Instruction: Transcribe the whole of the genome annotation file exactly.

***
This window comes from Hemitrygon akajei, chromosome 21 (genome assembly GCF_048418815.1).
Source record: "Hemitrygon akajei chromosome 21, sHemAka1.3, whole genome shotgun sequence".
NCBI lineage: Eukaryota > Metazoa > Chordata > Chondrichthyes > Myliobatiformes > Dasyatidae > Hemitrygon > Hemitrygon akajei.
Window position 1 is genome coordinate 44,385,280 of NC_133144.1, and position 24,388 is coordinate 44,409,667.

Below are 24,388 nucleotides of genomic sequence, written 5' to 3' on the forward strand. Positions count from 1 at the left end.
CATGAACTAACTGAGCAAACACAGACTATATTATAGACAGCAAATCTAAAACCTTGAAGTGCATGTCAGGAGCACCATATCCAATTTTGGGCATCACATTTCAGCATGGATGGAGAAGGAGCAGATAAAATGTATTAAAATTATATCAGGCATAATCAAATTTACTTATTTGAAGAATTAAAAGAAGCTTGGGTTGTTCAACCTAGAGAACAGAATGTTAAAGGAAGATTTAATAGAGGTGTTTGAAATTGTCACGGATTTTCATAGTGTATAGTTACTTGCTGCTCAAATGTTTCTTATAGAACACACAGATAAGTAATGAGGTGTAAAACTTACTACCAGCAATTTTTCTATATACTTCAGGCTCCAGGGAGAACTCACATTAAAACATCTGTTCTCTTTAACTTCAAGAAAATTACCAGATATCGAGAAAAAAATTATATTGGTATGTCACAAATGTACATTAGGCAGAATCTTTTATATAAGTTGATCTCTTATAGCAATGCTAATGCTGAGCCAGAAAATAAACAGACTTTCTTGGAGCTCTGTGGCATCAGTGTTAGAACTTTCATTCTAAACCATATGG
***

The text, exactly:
This window comes from Hemitrygon akajei, chromosome 21 (genome assembly GCF_048418815.1).
Source record: "Hemitrygon akajei chromosome 21, sHemAka1.3, whole genome shotgun sequence".
NCBI lineage: Eukaryota > Metazoa > Chordata > Chondrichthyes > Myliobatiformes > Dasyatidae > Hemitrygon > Hemitrygon akajei.
Window position 1 is genome coordinate 44,385,280 of NC_133144.1, and position 24,388 is coordinate 44,409,667.

Below are 24,388 nucleotides of genomic sequence, written 5' to 3' on the forward strand. Positions count from 1 at the left end.
CATGAACTAACTGAGCAAACACAGACTATATTATAGACAGCAAATCTAAAACCTTGAAGTGCATGTCAGGAGCACCATATCCAATTTTGGGCATCACATTTCAGCATGGATGGAGAAGGAGCAGATAAAATGTATTAAAATTATATCAGGCATAATCAAATTTACTTATTTGAAGAATTAAAAGAAGCTTGGGTTGTTCAACCTAGAGAACAGAATGTTAAAGGAAGATTTAATAGAGGTGTTTGAAATTGTCACGGATTTTCATAGTGTATAGTTACTTGCTGCTCAAATGTTTCTTATAGAACACACAGATAAGTAATGAGGTGTAAAACTTACTACCAGCAATTTTTCTATATACTTCAGGCTCCAGGGAGAACTCACATTAAAACATCTGTTCTCTTTAACTTCAAGAAAATTACCAGATATCGAGAAAAAAATTATATTGGTATGTCACAAATGTACATTAGGCAGAATCTTTTATATAAGTTGATCTCTTATAGCAATGCTAATGCTGAGCCAGAAAATAAACAGACTTTCTTGGAGCTCTGTGGCATCAGTGTTAGAACTTTCATTCTAAACCATATGG